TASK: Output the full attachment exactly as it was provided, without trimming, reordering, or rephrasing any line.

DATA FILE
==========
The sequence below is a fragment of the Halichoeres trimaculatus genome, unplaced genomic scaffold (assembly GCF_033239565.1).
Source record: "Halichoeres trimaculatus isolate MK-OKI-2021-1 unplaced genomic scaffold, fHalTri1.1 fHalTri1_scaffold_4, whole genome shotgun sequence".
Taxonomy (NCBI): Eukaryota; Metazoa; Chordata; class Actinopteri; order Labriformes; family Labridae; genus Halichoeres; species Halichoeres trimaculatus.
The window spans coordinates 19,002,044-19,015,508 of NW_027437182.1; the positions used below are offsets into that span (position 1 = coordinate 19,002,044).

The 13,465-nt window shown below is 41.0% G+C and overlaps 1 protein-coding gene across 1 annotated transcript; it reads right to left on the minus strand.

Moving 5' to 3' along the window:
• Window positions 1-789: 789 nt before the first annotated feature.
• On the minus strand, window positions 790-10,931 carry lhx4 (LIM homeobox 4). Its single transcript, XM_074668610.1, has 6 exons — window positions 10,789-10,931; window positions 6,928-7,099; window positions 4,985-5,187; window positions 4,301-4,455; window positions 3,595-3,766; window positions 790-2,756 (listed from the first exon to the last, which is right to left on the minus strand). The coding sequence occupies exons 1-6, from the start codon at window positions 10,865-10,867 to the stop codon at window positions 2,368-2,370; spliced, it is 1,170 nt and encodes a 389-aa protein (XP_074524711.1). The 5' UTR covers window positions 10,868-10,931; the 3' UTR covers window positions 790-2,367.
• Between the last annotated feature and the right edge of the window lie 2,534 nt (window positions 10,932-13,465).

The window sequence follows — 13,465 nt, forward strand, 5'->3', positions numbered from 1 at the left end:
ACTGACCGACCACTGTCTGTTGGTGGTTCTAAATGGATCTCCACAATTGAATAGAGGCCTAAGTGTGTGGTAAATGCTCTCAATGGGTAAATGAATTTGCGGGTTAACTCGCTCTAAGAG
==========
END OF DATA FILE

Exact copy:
The sequence below is a fragment of the Halichoeres trimaculatus genome, unplaced genomic scaffold (assembly GCF_033239565.1).
Source record: "Halichoeres trimaculatus isolate MK-OKI-2021-1 unplaced genomic scaffold, fHalTri1.1 fHalTri1_scaffold_4, whole genome shotgun sequence".
Taxonomy (NCBI): Eukaryota; Metazoa; Chordata; class Actinopteri; order Labriformes; family Labridae; genus Halichoeres; species Halichoeres trimaculatus.
The window spans coordinates 19,002,044-19,015,508 of NW_027437182.1; the positions used below are offsets into that span (position 1 = coordinate 19,002,044).

The 13,465-nt window shown below is 41.0% G+C and overlaps 1 protein-coding gene across 1 annotated transcript; it reads right to left on the minus strand.

Moving 5' to 3' along the window:
• Window positions 1-789: 789 nt before the first annotated feature.
• On the minus strand, window positions 790-10,931 carry lhx4 (LIM homeobox 4). Its single transcript, XM_074668610.1, has 6 exons — window positions 10,789-10,931; window positions 6,928-7,099; window positions 4,985-5,187; window positions 4,301-4,455; window positions 3,595-3,766; window positions 790-2,756 (listed from the first exon to the last, which is right to left on the minus strand). The coding sequence occupies exons 1-6, from the start codon at window positions 10,865-10,867 to the stop codon at window positions 2,368-2,370; spliced, it is 1,170 nt and encodes a 389-aa protein (XP_074524711.1). The 5' UTR covers window positions 10,868-10,931; the 3' UTR covers window positions 790-2,367.
• Between the last annotated feature and the right edge of the window lie 2,534 nt (window positions 10,932-13,465).

The window sequence follows — 13,465 nt, forward strand, 5'->3', positions numbered from 1 at the left end:
ACTGACCGACCACTGTCTGTTGGTGGTTCTAAATGGATCTCCACAATTGAATAGAGGCCTAAGTGTGTGGTAAATGCTCTCAATGGGTAAATGAATTTGCGGGTTAACTCGCTCTAAGAG